Does anyone want to talk about prostate function? Of course not, but burying our heads in the sand will not make it go away. In fact, Centers for Disease Control (CDC) report that prostate issues in the U.S. increases exponentially with age and warning signs can begin at age 35.
About half of all men over the age of 60 exhibit signs related to an aging prostate, because the prostate gland tends to grow over time. According to the U.S. National Library of Medicine National Institutes of Health, prostate gland issues are strictly an age-related phenomenon that begins around age 40. Other influential factors include race, family history and, oddly enough, where you live.
Men of African descent are in the highest risk category, while men living in China are in the lowest risk category, states a 2018 publication from the Prostate Cancer Foundation. The report goes on to say that men in Sweden and U.S. residents living north of Philadelphia, Pa., Columbus, Ohio and Provo, Utah have the highest environmental risks.
So, what’s a guy to do? Be as proactive as possible. Don’t put off that exam, just because it’s uncomfortable or embarrassing. Like Nike says, “Just do it!” Problems caught early can often be successfully treated.
What Does Normal Prostate Function Look Like?
As men age, there is a loss of testosterone and the prostate
gland grows, which brings about a variety of lifestyle changes. Good nutrition
and a regular exercise program are essential to healthy prostate function. According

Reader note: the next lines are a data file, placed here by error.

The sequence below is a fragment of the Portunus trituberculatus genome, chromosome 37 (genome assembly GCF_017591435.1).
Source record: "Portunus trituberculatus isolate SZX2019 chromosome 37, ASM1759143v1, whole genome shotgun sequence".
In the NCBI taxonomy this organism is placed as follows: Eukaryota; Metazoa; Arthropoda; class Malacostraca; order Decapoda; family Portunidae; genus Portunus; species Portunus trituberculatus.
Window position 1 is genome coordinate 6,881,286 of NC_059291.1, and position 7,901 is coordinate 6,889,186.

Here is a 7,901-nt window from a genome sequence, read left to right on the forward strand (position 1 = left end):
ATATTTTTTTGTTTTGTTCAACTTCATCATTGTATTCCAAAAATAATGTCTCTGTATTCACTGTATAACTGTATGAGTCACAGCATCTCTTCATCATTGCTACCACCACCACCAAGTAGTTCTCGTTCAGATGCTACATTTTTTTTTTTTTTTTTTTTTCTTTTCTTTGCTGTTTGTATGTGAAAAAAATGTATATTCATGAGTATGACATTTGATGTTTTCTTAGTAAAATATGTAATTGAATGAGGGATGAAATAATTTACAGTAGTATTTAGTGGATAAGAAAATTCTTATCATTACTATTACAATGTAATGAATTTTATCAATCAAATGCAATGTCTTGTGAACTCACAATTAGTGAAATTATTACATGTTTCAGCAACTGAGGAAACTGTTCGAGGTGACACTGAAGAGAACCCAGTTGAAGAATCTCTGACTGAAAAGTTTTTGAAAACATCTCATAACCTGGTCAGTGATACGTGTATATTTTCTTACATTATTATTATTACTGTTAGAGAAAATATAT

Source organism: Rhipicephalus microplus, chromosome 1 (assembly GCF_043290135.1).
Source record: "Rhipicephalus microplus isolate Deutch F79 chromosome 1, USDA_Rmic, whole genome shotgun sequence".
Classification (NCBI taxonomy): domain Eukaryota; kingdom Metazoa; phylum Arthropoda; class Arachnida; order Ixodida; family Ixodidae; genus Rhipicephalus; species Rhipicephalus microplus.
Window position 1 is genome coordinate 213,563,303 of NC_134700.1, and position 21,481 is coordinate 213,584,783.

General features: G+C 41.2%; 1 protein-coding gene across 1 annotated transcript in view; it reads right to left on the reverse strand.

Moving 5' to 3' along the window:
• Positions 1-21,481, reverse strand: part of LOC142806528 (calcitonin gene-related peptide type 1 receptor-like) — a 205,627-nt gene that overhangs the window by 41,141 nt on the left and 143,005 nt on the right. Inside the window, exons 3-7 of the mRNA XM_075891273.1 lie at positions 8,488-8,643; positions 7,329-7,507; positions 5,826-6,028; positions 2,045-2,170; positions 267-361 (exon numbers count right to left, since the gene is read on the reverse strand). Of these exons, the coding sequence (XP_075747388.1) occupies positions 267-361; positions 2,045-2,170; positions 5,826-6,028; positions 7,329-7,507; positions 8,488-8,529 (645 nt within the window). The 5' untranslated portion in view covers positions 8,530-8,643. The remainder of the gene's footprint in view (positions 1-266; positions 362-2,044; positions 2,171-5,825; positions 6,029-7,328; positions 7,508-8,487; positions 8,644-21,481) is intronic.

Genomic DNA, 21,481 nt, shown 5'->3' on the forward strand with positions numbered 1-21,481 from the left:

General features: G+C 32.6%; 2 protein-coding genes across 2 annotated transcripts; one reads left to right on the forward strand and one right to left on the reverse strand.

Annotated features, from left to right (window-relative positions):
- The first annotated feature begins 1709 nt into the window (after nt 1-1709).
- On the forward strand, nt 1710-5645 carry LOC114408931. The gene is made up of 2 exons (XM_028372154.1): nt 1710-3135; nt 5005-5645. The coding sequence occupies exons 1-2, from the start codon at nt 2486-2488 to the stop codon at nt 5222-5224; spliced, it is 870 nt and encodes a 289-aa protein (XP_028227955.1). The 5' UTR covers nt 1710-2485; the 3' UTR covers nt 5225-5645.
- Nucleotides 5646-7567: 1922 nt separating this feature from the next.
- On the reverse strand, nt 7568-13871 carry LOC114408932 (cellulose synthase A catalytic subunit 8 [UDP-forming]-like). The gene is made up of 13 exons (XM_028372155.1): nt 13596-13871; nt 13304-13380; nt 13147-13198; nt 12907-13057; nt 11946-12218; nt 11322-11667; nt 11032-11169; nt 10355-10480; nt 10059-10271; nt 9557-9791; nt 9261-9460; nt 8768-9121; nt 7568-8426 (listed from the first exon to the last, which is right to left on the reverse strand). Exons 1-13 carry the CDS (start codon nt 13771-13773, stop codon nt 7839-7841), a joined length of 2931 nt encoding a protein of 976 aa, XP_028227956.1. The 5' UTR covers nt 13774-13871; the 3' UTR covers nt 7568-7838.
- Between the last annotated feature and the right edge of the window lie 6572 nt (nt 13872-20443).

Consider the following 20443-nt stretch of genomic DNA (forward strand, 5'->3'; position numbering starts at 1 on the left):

to the National Cancer Institute, healthy men with normal prostate function do
not have urination issues, nor blood in their urine, their prostate is about
the size of a walnut and it helps produce semen.
Warning Signs of Abnormal Prostate Function
- Need for frequent urination, especially at night
- A weak, slow or intermittent urine stream
- Trouble starting and stopping
- Feeling like you have to go, even after just going
- Dribbling after urination
- Bladder not emptying completely
- Blood in the urine
Who’s at Risk?
Men age 40+ and who have
- A family history of prostate function issues
- Other medical conditions like obesity, type 2 diabetes, heart and circulatory diseases
- A sedentary lifestyle
- Erectile dysfunction
5 Ways to Lessen Your Risk
- Cut down on sugars, sweets, sodas, coffee and alcohol, to increase prostate function
- Eat more greens and vitamin C-rich veggies like tomatoes, bell peppers, snap and snow peas, broccoli, brussels sprouts, cauliflower and kohlrabi
- Add ginger to your diet
- Exercise for one hour, 5 times per week
- Take prostate health supplements like URINOZINC® and URINOZINC Plus®
– MedlinePlus, National Institute of Health, Enlarged Prostate, https://medlineplus.gov/enlargedprostatebph.html – U.S. Cancer Statistics Working Group. United States Cancer Statistics: 1999-2014 Incidence and Mortality Web-based Report. Atlanta: U.S. Department of Health and Human Services, Centers for Disease Control and Prevention and National Cancer Institute; 2017. Available at: www.cdc.gov/uscs – Prostate Cancer Foundation, Top 7 Things to Know About Prostate Cancer, https://www.pcf.org/c/the-top-7-things-to-know-about-prostate-cancer/ – Prostate Cancer Foundation, 2018 Prostate Cancer Patient Guide, https://www.pcf.org/2018patient/ – National Institute of Diabetes and Digestive and Kidney Diseases, Prostate Enlargement, https://www.niddk.nih.gov/health-information/urologic-diseases/prostate-problems/prostate-enlargement-benign-prostatic-hyperplasia – National Cancer Institute, U.S. Department of Health and Human Services National Institutes of Health, Understanding Prostate Changes – A Health Guide for Men, https://www.cancer.gov/types/prostate/understanding-prostate-changes – U.S. National Library of Medicine National Institutes of Health, Benign Prostatic Hyperplasia: An Overview, https://www.ncbi.nlm.nih.gov/pmc/articles/PMC1477638/